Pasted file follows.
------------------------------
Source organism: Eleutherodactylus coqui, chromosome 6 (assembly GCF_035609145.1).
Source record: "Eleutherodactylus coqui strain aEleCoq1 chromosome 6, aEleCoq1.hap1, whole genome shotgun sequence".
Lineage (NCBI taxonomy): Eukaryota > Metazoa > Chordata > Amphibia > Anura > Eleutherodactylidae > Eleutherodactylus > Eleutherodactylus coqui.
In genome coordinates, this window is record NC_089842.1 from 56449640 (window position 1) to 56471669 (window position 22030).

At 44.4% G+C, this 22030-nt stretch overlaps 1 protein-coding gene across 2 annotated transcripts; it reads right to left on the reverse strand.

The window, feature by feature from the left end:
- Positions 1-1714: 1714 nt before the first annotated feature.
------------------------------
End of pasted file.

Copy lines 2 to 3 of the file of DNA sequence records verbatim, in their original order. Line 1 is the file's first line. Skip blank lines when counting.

Source record: "Eleutherodactylus coqui strain aEleCoq1 chromosome 6, aEleCoq1.hap1, whole genome shotgun sequence".
Lineage (NCBI taxonomy): Eukaryota > Metazoa > Chordata > Amphibia > Anura > Eleutherodactylidae > Eleutherodactylus > Eleutherodactylus coqui.